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Thread: Scoring blade adjustment

  1. #1
    Join Date
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    Scoring blade adjustment

    It's my understanding the scoring blade kerf on a sliding table saw when being used should be slightly wider than the kerf of the main blade. How much? I have been experimenting and want to get some other input. Also at what height do you guys run the scoring blade above the table? Maybe Tod might have some input, cause I know he has a slider.

    Doug

  2. #2
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    I used to operate a big sliding panel saw. The width of the groove the scoring blade cuts is dependant on the height, because the scoring blade is tapered.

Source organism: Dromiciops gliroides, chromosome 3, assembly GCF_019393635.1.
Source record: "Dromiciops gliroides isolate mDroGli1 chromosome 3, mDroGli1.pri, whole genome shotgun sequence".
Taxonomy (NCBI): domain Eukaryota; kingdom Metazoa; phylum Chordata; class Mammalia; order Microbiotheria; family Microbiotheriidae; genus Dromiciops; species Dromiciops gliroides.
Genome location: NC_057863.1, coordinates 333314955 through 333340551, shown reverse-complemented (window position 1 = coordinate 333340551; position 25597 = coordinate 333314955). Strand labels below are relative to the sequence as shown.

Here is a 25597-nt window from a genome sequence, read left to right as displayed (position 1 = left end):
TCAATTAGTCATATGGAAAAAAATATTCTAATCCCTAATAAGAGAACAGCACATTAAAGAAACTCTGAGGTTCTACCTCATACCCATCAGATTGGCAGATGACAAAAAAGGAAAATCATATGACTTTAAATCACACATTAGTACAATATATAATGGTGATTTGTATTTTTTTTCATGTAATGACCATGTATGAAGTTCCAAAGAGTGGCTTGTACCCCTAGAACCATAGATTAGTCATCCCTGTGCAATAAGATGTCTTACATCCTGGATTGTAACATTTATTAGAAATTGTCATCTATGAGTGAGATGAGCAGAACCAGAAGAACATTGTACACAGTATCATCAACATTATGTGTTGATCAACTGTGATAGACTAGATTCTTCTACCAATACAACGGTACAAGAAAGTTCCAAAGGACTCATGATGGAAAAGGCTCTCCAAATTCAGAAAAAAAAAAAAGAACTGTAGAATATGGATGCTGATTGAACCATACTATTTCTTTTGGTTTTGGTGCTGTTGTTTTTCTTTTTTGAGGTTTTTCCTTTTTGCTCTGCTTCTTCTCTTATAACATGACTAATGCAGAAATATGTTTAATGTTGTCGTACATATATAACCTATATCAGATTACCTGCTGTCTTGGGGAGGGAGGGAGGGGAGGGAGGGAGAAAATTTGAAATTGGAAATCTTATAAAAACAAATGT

We found that the best setting for melamine board and veneer ply was to score about a 64th wide of the main blade, both sides. This gave good cuts when cutting of the fence or when cutting off the sliding table. This normally meant that the scoring blade was cutting a 10th" deep in the panel +/- depending on how many times a blade was sharpened.

    Hope that'll do until Tod chimes in
    All the best,
    Ian G

    **Now holding auditions for a catchy new signature**

  3. #3